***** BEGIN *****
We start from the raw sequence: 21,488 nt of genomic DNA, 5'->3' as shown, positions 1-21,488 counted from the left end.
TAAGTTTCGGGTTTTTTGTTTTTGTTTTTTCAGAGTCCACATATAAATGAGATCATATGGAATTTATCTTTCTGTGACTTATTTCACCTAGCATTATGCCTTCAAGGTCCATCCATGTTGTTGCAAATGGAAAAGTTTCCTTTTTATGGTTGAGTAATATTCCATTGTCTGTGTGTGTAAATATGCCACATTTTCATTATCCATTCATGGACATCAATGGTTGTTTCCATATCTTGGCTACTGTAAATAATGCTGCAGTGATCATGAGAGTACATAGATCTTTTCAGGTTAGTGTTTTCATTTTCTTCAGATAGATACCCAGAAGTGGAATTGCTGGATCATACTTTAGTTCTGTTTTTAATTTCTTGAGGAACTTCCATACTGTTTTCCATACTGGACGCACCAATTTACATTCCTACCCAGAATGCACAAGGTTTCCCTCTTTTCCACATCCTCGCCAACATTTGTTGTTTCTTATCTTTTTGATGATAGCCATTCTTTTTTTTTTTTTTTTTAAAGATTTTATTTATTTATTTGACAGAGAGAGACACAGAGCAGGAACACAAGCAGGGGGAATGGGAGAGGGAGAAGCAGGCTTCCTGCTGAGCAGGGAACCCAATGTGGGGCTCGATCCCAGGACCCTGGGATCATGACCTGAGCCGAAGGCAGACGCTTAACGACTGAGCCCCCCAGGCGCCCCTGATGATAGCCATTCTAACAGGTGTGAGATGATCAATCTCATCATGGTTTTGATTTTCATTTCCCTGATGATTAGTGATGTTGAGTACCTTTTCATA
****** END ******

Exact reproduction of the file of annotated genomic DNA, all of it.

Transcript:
We start from the raw sequence: 21,488 nt of genomic DNA, 5'->3' as shown, positions 1-21,488 counted from the left end.
TAAGTTTCGGGTTTTTTGTTTTTGTTTTTTCAGAGTCCACATATAAATGAGATCATATGGAATTTATCTTTCTGTGACTTATTTCACCTAGCATTATGCCTTCAAGGTCCATCCATGTTGTTGCAAATGGAAAAGTTTCCTTTTTATGGTTGAGTAATATTCCATTGTCTGTGTGTGTAAATATGCCACATTTTCATTATCCATTCATGGACATCAATGGTTGTTTCCATATCTTGGCTACTGTAAATAATGCTGCAGTGATCATGAGAGTACATAGATCTTTTCAGGTTAGTGTTTTCATTTTCTTCAGATAGATACCCAGAAGTGGAATTGCTGGATCATACTTTAGTTCTGTTTTTAATTTCTTGAGGAACTTCCATACTGTTTTCCATACTGGACGCACCAATTTACATTCCTACCCAGAATGCACAAGGTTTCCCTCTTTTCCACATCCTCGCCAACATTTGTTGTTTCTTATCTTTTTGATGATAGCCATTCTTTTTTTTTTTTTTTTTAAAGATTTTATTTATTTATTTGACAGAGAGAGACACAGAGCAGGAACACAAGCAGGGGGAATGGGAGAGGGAGAAGCAGGCTTCCTGCTGAGCAGGGAACCCAATGTGGGGCTCGATCCCAGGACCCTGGGATCATGACCTGAGCCGAAGGCAGACGCTTAACGACTGAGCCCCCCAGGCGCCCCTGATGATAGCCATTCTAACAGGTGTGAGATGATCAATCTCATCATGGTTTTGATTTTCATTTCCCTGATGATTAGTGATGTTGAGTACCTTTTCATA